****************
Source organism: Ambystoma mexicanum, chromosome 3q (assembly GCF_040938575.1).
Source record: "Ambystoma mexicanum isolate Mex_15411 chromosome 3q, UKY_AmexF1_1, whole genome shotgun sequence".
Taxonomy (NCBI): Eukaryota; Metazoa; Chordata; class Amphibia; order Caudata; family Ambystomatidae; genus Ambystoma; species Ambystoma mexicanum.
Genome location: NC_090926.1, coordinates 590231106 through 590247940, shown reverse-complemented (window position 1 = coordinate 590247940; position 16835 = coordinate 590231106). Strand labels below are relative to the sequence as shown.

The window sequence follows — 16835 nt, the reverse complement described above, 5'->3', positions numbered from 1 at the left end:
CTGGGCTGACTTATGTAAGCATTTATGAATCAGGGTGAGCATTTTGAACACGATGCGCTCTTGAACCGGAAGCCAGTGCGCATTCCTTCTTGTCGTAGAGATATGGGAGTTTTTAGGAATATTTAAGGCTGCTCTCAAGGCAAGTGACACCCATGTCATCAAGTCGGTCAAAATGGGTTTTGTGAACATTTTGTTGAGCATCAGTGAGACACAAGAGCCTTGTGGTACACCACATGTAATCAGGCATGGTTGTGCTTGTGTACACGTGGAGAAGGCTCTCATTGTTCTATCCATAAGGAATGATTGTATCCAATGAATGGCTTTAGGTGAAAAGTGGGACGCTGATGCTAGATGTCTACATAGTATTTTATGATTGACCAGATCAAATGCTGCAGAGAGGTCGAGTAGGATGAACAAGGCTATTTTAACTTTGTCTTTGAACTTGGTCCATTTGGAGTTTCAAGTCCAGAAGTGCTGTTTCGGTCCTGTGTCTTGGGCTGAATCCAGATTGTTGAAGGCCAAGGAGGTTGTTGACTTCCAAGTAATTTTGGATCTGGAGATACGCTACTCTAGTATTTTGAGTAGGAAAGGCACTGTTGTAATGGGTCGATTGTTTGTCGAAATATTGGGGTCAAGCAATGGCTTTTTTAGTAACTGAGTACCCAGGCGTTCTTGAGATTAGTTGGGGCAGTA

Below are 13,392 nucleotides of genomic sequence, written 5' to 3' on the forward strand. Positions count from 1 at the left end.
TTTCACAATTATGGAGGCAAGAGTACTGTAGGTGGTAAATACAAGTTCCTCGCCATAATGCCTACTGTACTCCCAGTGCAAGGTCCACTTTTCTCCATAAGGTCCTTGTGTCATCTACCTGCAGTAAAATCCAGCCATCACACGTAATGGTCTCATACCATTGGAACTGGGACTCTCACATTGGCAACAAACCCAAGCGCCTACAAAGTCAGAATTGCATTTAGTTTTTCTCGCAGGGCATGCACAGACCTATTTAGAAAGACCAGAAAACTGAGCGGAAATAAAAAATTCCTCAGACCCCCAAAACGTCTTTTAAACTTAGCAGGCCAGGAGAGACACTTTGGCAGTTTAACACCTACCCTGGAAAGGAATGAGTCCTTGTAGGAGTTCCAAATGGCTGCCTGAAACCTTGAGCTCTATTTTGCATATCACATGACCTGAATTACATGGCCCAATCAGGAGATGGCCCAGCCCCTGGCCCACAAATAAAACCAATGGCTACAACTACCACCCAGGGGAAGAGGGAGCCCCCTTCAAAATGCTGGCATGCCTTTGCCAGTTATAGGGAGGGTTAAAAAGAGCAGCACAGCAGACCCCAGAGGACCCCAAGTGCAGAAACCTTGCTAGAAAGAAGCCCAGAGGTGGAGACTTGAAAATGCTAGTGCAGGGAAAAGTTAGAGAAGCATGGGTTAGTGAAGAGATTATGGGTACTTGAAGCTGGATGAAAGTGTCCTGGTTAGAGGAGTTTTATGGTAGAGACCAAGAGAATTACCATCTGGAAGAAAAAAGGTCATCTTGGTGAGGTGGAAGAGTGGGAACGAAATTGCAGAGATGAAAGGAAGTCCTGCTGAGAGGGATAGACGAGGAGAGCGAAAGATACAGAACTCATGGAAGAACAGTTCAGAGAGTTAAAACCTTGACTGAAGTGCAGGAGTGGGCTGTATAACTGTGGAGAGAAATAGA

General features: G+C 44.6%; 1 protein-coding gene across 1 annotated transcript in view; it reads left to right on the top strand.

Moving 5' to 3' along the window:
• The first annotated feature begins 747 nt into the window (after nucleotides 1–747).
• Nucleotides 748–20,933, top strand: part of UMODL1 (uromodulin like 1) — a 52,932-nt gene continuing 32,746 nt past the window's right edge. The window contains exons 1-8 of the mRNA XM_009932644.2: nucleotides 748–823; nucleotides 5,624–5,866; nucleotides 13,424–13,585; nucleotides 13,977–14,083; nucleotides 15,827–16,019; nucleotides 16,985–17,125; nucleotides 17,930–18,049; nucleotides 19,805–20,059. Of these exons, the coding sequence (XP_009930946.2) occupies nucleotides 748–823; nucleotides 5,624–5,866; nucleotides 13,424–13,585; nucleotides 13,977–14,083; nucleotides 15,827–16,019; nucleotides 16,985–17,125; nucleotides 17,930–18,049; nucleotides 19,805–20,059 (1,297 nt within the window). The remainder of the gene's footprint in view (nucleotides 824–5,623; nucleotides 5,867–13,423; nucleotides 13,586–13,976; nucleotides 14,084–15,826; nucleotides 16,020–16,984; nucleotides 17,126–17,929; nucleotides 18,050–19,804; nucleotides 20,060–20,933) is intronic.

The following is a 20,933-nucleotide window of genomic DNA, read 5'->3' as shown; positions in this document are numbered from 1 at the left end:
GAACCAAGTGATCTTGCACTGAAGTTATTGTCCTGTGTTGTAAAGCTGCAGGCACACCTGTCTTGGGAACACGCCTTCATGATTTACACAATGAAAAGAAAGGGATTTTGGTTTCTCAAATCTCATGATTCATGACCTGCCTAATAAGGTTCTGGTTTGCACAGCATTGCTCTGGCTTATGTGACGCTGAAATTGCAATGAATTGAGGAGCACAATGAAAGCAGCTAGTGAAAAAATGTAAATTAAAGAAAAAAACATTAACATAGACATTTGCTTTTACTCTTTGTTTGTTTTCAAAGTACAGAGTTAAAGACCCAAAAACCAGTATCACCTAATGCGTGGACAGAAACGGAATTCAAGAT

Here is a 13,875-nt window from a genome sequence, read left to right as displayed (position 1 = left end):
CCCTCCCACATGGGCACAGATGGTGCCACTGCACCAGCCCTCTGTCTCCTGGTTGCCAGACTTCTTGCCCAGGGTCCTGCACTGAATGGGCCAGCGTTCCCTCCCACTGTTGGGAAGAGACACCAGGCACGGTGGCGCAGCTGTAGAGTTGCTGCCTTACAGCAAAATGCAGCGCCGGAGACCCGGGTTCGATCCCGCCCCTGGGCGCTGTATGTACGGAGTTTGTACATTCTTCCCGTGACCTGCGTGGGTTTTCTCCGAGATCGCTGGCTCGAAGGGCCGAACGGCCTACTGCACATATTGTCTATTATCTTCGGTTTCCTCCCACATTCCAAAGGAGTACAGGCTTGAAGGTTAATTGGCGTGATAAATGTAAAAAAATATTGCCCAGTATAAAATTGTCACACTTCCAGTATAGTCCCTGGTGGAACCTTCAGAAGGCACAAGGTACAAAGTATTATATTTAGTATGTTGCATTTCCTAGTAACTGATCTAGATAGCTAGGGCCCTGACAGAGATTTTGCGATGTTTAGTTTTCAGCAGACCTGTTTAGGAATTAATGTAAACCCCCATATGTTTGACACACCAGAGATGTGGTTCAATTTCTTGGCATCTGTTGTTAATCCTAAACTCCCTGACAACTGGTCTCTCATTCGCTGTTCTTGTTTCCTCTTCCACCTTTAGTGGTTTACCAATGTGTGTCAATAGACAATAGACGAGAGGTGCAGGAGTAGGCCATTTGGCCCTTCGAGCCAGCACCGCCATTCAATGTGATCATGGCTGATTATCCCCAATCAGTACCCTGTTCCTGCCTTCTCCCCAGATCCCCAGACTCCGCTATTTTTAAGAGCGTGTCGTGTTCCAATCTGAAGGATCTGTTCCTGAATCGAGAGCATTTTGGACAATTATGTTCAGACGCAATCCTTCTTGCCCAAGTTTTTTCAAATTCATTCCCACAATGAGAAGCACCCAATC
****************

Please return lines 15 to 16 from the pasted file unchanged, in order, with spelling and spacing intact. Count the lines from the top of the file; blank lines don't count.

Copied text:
Here is a 13,875-nt window from a genome sequence, read left to right as displayed (position 1 = left end):
CCCTCCCACATGGGCACAGATGGTGCCACTGCACCAGCCCTCTGTCTCCTGGTTGCCAGACTTCTTGCCCAGGGTCCTGCACTGAATGGGCCAGCGTTCCCTCCCACTGTTGGGAAGAGACACCAGGCACGGTGGCGCAGCTGTAGAGTTGCTGCCTTACAGCAAAATGCAGCGCCGGAGACCCGGGTTCGATCCCGCCCCTGGGCGCTGTATGTACGGAGTTTGTACATTCTTCCCGTGACCTGCGTGGGTTTTCTCCGAGATCGCTGGCTCGAAGGGCCGAACGGCCTACTGCACATATTGTCTATTATCTTCGGTTTCCTCCCACATTCCAAAGGAGTACAGGCTTGAAGGTTAATTGGCGTGATAAATGTAAAAAAATATTGCCCAGTATAAAATTGTCACACTTCCAGTATAGTCCCTGGTGGAACCTTCAGAAGGCACAAGGTACAAAGTATTATATTTAGTATGTTGCATTTCCTAGTAACTGATCTAGATAGCTAGGGCCCTGACAGAGATTTTGCGATGTTTAGTTTTCAGCAGACCTGTTTAGGAATTAATGTAAACCCCCATATGTTTGACACACCAGAGATGTGGTTCAATTTCTTGGCATCTGTTGTTAATCCTAAACTCCCTGACAACTGGTCTCTCATTCGCTGTTCTTGTTTCCTCTTCCACCTTTAGTGGTTTACCAATGTGTGTCAATAGACAATAGACGAGAGGTGCAGGAGTAGGCCATTTGGCCCTTCGAGCCAGCACCGCCATTCAATGTGATCATGGCTGATTATCCCCAATCAGTACCCTGTTCCTGCCTTCTCCCCAGATCCCCAGACTCCGCTATTTTTAAGAGCGTGTCGTGTTCCAATCTGAAGGATCTGTTCCTGAATCGAGAGCATTTTGGACAATTATGTTCAGACGCAATCCTTCTTGCCCAAGTTTTTTCAAATTCATTCCCACAATGAGAAGCACCCAATC